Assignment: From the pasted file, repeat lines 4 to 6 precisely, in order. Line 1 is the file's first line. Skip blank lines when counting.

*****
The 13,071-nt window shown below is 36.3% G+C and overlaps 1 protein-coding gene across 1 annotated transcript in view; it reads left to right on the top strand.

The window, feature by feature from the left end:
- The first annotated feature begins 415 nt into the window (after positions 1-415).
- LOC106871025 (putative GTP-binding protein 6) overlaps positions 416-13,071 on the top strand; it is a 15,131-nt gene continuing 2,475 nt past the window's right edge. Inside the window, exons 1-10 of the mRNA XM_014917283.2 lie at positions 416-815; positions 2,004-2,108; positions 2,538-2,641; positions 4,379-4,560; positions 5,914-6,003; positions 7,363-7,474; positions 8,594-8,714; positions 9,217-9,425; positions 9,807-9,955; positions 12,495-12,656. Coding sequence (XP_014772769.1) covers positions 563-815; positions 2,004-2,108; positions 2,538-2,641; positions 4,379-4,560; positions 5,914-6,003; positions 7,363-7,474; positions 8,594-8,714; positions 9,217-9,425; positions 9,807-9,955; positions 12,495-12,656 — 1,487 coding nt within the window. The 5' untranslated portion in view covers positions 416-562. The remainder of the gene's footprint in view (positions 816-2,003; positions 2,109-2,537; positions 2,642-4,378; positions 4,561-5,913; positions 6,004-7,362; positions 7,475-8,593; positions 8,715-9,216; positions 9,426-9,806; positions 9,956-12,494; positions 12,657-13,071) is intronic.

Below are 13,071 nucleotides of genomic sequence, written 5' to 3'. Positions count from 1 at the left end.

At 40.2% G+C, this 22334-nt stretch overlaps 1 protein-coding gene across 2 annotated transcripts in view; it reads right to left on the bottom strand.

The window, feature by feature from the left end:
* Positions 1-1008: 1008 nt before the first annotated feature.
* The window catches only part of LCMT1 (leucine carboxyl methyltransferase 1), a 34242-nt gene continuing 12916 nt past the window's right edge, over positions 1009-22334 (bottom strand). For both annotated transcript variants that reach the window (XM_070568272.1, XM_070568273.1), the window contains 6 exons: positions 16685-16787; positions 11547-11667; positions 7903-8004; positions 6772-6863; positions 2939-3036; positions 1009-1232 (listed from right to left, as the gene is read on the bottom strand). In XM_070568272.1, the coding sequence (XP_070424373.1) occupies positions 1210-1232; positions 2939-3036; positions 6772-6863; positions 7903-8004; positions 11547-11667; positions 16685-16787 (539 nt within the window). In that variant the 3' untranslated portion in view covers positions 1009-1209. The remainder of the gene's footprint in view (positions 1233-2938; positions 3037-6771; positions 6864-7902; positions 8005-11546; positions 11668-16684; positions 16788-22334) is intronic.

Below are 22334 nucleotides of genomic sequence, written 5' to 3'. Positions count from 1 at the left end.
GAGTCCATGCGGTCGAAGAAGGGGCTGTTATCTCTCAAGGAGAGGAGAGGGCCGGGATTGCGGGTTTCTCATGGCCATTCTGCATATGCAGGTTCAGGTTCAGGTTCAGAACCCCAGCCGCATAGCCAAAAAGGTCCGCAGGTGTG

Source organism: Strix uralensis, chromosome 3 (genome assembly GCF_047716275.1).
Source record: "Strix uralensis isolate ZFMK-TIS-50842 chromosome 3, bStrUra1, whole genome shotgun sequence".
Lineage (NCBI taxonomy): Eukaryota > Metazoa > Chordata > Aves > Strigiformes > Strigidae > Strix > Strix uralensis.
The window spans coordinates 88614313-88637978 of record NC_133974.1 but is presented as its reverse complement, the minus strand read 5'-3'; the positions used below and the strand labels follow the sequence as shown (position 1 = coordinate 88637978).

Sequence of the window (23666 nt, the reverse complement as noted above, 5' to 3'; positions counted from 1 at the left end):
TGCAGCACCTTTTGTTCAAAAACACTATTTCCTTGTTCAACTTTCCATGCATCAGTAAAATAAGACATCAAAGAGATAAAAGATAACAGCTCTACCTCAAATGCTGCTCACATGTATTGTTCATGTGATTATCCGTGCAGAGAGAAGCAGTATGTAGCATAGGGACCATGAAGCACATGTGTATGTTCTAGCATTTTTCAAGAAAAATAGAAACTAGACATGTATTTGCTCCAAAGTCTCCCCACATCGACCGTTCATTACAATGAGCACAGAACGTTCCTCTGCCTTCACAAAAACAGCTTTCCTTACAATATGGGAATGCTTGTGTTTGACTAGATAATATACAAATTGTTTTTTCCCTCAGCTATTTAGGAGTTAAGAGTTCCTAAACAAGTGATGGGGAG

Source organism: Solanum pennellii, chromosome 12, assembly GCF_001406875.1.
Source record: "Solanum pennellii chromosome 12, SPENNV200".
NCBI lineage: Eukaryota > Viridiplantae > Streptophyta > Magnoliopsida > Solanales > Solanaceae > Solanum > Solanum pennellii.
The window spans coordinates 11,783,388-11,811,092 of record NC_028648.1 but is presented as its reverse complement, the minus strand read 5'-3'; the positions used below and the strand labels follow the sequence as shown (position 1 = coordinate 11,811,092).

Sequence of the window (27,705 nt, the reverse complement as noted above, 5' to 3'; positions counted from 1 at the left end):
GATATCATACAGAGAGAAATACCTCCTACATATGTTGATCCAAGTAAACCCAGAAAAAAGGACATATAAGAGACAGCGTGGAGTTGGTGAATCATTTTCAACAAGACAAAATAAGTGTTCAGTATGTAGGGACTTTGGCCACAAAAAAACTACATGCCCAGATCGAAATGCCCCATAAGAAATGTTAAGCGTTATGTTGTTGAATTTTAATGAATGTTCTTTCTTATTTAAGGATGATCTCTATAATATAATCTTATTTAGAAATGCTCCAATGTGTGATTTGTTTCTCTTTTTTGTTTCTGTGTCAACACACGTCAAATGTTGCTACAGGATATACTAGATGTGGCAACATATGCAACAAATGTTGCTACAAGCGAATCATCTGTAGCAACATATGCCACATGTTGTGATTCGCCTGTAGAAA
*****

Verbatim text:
- LOC106871025 (putative GTP-binding protein 6) overlaps positions 416-13,071 on the top strand; it is a 15,131-nt gene continuing 2,475 nt past the window's right edge. Inside the window, exons 1-10 of the mRNA XM_014917283.2 lie at positions 416-815; positions 2,004-2,108; positions 2,538-2,641; positions 4,379-4,560; positions 5,914-6,003; positions 7,363-7,474; positions 8,594-8,714; positions 9,217-9,425; positions 9,807-9,955; positions 12,495-12,656. Coding sequence (XP_014772769.1) covers positions 563-815; positions 2,004-2,108; positions 2,538-2,641; positions 4,379-4,560; positions 5,914-6,003; positions 7,363-7,474; positions 8,594-8,714; positions 9,217-9,425; positions 9,807-9,955; positions 12,495-12,656 — 1,487 coding nt within the window. The 5' untranslated portion in view covers positions 416-562. The remainder of the gene's footprint in view (positions 816-2,003; positions 2,109-2,537; positions 2,642-4,378; positions 4,561-5,913; positions 6,004-7,362; positions 7,475-8,593; positions 8,715-9,216; positions 9,426-9,806; positions 9,956-12,494; positions 12,657-13,071) is intronic.

Below are 13,071 nucleotides of genomic sequence, written 5' to 3'. Positions count from 1 at the left end.

At 40.2% G+C, this 22334-nt stretch overlaps 1 protein-coding gene across 2 annotated transcripts in view; it reads right to left on the bottom strand.